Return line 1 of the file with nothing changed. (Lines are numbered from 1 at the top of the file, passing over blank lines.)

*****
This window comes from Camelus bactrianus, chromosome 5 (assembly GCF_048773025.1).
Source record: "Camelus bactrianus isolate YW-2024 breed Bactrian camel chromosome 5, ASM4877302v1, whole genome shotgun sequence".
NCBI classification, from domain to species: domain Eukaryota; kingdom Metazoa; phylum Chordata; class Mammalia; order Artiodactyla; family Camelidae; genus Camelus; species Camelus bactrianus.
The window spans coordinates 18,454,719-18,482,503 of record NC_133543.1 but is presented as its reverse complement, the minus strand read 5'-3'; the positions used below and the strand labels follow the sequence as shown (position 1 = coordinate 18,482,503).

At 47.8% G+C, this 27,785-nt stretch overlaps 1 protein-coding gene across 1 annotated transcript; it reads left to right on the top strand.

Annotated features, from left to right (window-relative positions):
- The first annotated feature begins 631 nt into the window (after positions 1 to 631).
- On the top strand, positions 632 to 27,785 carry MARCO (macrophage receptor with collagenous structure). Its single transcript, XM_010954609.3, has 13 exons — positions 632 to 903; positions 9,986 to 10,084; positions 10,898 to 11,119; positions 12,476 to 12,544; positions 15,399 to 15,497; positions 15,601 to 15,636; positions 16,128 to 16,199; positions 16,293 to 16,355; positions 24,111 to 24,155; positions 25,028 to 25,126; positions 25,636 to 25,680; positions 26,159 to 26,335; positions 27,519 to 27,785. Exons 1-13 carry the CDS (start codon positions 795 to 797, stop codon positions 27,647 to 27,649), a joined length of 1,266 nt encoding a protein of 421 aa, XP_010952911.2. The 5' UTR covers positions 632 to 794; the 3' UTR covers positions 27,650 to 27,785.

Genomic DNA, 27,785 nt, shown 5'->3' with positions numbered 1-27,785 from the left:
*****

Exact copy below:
This window comes from Camelus bactrianus, chromosome 5 (assembly GCF_048773025.1).